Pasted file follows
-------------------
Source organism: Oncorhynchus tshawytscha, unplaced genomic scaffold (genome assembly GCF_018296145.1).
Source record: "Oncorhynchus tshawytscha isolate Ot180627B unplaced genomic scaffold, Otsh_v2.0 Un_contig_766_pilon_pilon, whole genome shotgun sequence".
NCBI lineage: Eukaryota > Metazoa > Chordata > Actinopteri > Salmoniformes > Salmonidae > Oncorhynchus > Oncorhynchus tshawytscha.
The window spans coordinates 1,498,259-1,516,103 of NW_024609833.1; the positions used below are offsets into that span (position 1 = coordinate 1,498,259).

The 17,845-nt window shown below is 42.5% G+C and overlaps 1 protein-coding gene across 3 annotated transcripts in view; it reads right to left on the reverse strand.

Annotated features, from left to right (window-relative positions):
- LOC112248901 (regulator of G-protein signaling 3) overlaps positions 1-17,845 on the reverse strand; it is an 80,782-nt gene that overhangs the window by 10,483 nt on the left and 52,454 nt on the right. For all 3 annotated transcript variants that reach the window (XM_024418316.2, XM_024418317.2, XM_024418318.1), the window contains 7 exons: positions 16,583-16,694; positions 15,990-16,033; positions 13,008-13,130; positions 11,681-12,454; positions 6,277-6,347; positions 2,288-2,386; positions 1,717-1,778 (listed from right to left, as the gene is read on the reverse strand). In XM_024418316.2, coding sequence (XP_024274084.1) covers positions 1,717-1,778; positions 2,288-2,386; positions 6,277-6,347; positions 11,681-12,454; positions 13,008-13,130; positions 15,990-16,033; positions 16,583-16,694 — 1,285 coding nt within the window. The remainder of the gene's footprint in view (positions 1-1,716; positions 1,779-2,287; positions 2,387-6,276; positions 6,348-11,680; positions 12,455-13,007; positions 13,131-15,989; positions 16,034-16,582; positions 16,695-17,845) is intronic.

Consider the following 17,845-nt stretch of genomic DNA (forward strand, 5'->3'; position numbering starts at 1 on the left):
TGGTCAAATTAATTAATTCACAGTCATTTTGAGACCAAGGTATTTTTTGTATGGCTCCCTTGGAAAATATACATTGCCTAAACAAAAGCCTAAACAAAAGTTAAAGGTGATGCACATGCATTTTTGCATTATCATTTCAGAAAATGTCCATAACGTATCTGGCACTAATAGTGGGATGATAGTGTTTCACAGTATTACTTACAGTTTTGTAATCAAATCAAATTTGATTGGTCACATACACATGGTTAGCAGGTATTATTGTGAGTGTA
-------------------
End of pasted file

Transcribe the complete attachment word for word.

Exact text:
Source organism: Oncorhynchus tshawytscha, unplaced genomic scaffold (genome assembly GCF_018296145.1).
Source record: "Oncorhynchus tshawytscha isolate Ot180627B unplaced genomic scaffold, Otsh_v2.0 Un_contig_766_pilon_pilon, whole genome shotgun sequence".
NCBI lineage: Eukaryota > Metazoa > Chordata > Actinopteri > Salmoniformes > Salmonidae > Oncorhynchus > Oncorhynchus tshawytscha.
The window spans coordinates 1,498,259-1,516,103 of NW_024609833.1; the positions used below are offsets into that span (position 1 = coordinate 1,498,259).

The 17,845-nt window shown below is 42.5% G+C and overlaps 1 protein-coding gene across 3 annotated transcripts in view; it reads right to left on the reverse strand.

Annotated features, from left to right (window-relative positions):
- LOC112248901 (regulator of G-protein signaling 3) overlaps positions 1-17,845 on the reverse strand; it is an 80,782-nt gene that overhangs the window by 10,483 nt on the left and 52,454 nt on the right. For all 3 annotated transcript variants that reach the window (XM_024418316.2, XM_024418317.2, XM_024418318.1), the window contains 7 exons: positions 16,583-16,694; positions 15,990-16,033; positions 13,008-13,130; positions 11,681-12,454; positions 6,277-6,347; positions 2,288-2,386; positions 1,717-1,778 (listed from right to left, as the gene is read on the reverse strand). In XM_024418316.2, coding sequence (XP_024274084.1) covers positions 1,717-1,778; positions 2,288-2,386; positions 6,277-6,347; positions 11,681-12,454; positions 13,008-13,130; positions 15,990-16,033; positions 16,583-16,694 — 1,285 coding nt within the window. The remainder of the gene's footprint in view (positions 1-1,716; positions 1,779-2,287; positions 2,387-6,276; positions 6,348-11,680; positions 12,455-13,007; positions 13,131-15,989; positions 16,034-16,582; positions 16,695-17,845) is intronic.

Consider the following 17,845-nt stretch of genomic DNA (forward strand, 5'->3'; position numbering starts at 1 on the left):
TGGTCAAATTAATTAATTCACAGTCATTTTGAGACCAAGGTATTTTTTGTATGGCTCCCTTGGAAAATATACATTGCCTAAACAAAAGCCTAAACAAAAGTTAAAGGTGATGCACATGCATTTTTGCATTATCATTTCAGAAAATGTCCATAACGTATCTGGCACTAATAGTGGGATGATAGTGTTTCACAGTATTACTTACAGTTTTGTAATCAAATCAAATTTGATTGGTCACATACACATGGTTAGCAGGTATTATTGTGAGTGTA